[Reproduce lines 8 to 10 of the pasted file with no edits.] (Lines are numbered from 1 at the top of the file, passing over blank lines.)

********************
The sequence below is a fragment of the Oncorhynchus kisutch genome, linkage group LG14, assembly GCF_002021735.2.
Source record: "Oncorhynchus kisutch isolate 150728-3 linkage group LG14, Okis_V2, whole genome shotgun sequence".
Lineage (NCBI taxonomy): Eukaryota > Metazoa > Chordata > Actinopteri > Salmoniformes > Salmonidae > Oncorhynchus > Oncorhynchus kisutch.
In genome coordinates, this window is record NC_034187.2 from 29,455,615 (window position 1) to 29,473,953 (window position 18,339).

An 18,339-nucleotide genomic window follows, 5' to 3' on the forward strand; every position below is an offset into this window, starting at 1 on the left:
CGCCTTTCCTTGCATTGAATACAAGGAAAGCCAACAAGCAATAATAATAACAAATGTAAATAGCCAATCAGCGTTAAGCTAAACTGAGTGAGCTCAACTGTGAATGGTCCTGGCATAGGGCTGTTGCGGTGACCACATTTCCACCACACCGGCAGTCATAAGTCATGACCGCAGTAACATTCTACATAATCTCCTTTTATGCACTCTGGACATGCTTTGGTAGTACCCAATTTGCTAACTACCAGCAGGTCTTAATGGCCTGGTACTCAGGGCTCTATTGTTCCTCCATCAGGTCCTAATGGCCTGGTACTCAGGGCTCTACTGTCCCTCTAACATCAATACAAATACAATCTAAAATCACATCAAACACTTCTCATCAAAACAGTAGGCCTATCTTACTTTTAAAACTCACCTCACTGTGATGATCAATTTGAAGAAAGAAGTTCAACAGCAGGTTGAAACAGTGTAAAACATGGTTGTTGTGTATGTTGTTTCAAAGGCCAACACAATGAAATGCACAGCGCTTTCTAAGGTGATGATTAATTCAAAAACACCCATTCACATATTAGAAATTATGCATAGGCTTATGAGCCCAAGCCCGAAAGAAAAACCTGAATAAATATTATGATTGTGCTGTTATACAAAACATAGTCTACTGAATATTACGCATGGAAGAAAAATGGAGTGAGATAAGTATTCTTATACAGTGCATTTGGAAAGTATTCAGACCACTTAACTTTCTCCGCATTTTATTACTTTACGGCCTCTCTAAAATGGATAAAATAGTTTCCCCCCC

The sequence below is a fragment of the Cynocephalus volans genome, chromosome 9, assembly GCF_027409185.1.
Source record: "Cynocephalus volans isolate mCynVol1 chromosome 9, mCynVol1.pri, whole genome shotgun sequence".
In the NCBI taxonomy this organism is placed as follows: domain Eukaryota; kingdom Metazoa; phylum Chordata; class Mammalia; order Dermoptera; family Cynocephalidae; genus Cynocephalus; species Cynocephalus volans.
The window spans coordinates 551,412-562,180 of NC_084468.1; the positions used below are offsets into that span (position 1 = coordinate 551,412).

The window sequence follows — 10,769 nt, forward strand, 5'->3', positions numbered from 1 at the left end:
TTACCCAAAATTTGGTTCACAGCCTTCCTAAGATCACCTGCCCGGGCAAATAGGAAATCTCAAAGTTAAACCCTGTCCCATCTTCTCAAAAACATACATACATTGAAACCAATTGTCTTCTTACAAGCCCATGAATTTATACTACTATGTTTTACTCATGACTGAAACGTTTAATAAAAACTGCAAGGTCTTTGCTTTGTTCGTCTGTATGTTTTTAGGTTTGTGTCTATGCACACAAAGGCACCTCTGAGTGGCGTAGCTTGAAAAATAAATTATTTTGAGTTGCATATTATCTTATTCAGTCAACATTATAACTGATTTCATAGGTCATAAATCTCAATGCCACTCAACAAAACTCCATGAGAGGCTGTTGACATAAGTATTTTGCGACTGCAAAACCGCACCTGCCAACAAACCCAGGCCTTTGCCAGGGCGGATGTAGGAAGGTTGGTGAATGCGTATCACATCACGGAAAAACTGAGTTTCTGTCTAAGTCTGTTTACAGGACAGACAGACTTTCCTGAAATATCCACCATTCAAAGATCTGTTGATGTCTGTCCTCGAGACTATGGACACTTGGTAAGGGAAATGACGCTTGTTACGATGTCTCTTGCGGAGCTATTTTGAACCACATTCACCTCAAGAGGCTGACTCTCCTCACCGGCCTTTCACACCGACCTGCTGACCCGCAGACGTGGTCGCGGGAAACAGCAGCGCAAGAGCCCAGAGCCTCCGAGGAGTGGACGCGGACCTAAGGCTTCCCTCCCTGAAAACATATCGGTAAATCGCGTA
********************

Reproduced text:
Source record: "Cynocephalus volans isolate mCynVol1 chromosome 9, mCynVol1.pri, whole genome shotgun sequence".
In the NCBI taxonomy this organism is placed as follows: domain Eukaryota; kingdom Metazoa; phylum Chordata; class Mammalia; order Dermoptera; family Cynocephalidae; genus Cynocephalus; species Cynocephalus volans.
The window spans coordinates 551,412-562,180 of NC_084468.1; the positions used below are offsets into that span (position 1 = coordinate 551,412).